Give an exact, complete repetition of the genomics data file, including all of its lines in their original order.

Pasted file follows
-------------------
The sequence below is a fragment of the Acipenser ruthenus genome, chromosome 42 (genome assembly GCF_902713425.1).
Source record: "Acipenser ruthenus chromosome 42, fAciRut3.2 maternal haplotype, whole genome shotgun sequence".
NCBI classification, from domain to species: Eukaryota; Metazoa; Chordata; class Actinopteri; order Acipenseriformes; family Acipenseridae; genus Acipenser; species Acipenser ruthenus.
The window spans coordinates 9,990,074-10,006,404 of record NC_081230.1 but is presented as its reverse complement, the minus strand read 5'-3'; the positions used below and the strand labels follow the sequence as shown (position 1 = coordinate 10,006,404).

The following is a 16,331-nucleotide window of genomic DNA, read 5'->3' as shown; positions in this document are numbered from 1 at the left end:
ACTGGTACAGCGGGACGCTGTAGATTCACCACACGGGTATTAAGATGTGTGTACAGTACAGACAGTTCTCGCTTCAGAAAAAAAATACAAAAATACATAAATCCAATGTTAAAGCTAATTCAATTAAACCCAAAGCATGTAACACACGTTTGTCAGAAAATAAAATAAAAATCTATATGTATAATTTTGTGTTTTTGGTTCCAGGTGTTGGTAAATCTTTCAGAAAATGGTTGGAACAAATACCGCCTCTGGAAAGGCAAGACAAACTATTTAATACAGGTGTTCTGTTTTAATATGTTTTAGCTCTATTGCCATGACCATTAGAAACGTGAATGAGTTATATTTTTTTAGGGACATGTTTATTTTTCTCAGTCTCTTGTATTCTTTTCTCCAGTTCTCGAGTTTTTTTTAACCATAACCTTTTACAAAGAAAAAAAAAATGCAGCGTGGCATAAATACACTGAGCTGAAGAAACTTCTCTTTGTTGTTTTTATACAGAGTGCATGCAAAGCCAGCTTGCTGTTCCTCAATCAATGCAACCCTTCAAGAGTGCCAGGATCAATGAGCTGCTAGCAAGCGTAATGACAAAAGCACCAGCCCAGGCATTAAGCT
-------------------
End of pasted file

The sequence below is a fragment of the Acipenser ruthenus genome, chromosome 42 (genome assembly GCF_902713425.1).
Source record: "Acipenser ruthenus chromosome 42, fAciRut3.2 maternal haplotype, whole genome shotgun sequence".
NCBI classification, from domain to species: Eukaryota; Metazoa; Chordata; class Actinopteri; order Acipenseriformes; family Acipenseridae; genus Acipenser; species Acipenser ruthenus.
The window spans coordinates 9,990,074-10,006,404 of record NC_081230.1 but is presented as its reverse complement, the minus strand read 5'-3'; the positions used below and the strand labels follow the sequence as shown (position 1 = coordinate 10,006,404).

The following is a 16,331-nucleotide window of genomic DNA, read 5'->3' as shown; positions in this document are numbered from 1 at the left end:
ACTGGTACAGCGGGACGCTGTAGATTCACCACACGGGTATTAAGATGTGTGTACAGTACAGACAGTTCTCGCTTCAGAAAAAAAATACAAAAATACATAAATCCAATGTTAAAGCTAATTCAATTAAACCCAAAGCATGTAACACACGTTTGTCAGAAAATAAAATAAAAATCTATATGTATAATTTTGTGTTTTTGGTTCCAGGTGTTGGTAAATCTTTCAGAAAATGGTTGGAACAAATACCGCCTCTGGAAAGGCAAGACAAACTATTTAATACAGGTGTTCTGTTTTAATATGTTTTAGCTCTATTGCCATGACCATTAGAAACGTGAATGAGTTATATTTTTTTAGGGACATGTTTATTTTTCTCAGTCTCTTGTATTCTTTTCTCCAGTTCTCGAGTTTTTTTTAACCATAACCTTTTACAAAGAAAAAAAAAATGCAGCGTGGCATAAATACACTGAGCTGAAGAAACTTCTCTTTGTTGTTTTTATACAGAGTGCATGCAAAGCCAGCTTGCTGTTCCTCAATCAATGCAACCCTTCAAGAGTGCCAGGATCAATGAGCTGCTAGCAAGCGTAATGACAAAAGCACCAGCCCAGGCATTAAGCT